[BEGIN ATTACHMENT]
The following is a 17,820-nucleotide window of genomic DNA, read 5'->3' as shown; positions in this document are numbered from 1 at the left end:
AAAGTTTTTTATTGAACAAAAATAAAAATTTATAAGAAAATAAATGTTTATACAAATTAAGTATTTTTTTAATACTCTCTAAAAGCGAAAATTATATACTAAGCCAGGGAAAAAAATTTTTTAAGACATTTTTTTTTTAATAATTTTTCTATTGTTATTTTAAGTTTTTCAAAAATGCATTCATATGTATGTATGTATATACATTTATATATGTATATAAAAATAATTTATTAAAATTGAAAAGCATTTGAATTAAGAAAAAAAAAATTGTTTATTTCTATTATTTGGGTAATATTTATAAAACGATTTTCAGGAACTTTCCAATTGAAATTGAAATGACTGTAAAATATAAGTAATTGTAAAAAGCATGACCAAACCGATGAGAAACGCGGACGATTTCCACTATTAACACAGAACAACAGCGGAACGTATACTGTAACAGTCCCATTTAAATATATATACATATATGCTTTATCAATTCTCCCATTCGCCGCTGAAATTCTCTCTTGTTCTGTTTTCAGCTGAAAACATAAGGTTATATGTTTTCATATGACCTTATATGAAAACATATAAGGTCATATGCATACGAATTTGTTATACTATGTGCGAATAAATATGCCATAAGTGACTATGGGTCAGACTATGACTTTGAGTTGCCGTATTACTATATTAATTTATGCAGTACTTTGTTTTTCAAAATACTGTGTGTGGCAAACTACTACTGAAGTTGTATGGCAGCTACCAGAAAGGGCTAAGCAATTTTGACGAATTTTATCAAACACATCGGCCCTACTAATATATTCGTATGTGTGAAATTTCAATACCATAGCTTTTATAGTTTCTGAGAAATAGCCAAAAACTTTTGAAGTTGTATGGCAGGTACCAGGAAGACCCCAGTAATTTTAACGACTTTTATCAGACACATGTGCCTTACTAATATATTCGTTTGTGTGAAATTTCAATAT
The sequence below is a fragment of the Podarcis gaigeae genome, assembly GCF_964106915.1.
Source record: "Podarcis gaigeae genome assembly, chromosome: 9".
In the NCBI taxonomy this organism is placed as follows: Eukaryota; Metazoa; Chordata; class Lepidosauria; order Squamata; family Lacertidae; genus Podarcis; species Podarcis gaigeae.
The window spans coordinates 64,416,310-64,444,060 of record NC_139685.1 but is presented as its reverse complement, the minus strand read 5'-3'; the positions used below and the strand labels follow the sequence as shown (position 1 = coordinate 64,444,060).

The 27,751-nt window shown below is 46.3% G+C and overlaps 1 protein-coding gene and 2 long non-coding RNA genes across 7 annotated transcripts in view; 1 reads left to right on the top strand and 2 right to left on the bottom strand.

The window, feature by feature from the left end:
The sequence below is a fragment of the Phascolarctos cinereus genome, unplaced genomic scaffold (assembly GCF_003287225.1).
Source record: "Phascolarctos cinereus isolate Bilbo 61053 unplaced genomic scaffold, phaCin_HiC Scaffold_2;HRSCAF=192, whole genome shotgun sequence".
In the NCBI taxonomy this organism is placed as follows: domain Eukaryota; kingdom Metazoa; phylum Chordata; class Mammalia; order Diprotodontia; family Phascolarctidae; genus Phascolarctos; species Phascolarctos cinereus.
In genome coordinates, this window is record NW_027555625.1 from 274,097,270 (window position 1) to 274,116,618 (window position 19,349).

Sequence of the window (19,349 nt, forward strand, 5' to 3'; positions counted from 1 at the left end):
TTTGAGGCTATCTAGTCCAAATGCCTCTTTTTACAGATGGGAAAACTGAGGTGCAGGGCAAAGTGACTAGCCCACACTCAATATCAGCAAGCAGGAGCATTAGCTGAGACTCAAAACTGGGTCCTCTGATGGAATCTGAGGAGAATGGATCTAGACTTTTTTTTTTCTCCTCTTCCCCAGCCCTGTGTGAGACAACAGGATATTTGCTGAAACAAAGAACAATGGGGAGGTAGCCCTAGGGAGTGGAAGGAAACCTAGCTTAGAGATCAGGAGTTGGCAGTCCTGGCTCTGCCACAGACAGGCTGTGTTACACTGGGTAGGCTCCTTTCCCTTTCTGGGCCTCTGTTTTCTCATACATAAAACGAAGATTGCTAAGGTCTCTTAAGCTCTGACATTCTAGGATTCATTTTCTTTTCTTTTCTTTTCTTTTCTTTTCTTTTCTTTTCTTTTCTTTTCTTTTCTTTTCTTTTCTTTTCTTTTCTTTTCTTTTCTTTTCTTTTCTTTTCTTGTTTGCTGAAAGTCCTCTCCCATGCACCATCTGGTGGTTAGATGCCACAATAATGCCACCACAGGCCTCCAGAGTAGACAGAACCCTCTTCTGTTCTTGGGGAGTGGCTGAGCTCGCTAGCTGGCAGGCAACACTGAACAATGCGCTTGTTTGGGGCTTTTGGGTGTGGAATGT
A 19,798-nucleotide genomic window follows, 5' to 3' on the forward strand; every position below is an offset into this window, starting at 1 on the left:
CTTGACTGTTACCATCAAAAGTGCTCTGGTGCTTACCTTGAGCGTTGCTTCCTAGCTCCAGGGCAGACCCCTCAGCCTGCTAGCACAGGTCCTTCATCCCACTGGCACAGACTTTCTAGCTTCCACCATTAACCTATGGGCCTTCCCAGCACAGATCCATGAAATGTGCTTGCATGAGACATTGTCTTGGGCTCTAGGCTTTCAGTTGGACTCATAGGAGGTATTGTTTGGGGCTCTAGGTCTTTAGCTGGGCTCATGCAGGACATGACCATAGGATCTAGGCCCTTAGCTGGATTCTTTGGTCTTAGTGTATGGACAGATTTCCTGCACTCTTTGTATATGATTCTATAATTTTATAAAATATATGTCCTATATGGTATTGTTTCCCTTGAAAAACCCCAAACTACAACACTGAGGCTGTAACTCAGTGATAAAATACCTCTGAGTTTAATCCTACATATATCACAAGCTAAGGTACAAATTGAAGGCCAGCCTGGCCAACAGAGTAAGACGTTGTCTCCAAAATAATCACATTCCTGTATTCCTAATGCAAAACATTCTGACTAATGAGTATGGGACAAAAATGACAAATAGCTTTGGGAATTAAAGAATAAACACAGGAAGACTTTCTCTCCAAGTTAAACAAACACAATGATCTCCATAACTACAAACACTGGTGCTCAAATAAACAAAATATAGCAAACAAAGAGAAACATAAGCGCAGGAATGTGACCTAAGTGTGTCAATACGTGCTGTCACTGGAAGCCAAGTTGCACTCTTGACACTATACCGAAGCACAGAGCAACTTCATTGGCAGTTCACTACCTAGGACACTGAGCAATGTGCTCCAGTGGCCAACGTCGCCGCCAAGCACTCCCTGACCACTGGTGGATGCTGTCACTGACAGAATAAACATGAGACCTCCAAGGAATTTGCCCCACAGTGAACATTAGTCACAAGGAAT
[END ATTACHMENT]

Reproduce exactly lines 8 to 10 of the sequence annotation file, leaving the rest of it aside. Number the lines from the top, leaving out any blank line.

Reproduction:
The window, feature by feature from the left end:
The sequence below is a fragment of the Phascolarctos cinereus genome, unplaced genomic scaffold (assembly GCF_003287225.1).
Source record: "Phascolarctos cinereus isolate Bilbo 61053 unplaced genomic scaffold, phaCin_HiC Scaffold_2;HRSCAF=192, whole genome shotgun sequence".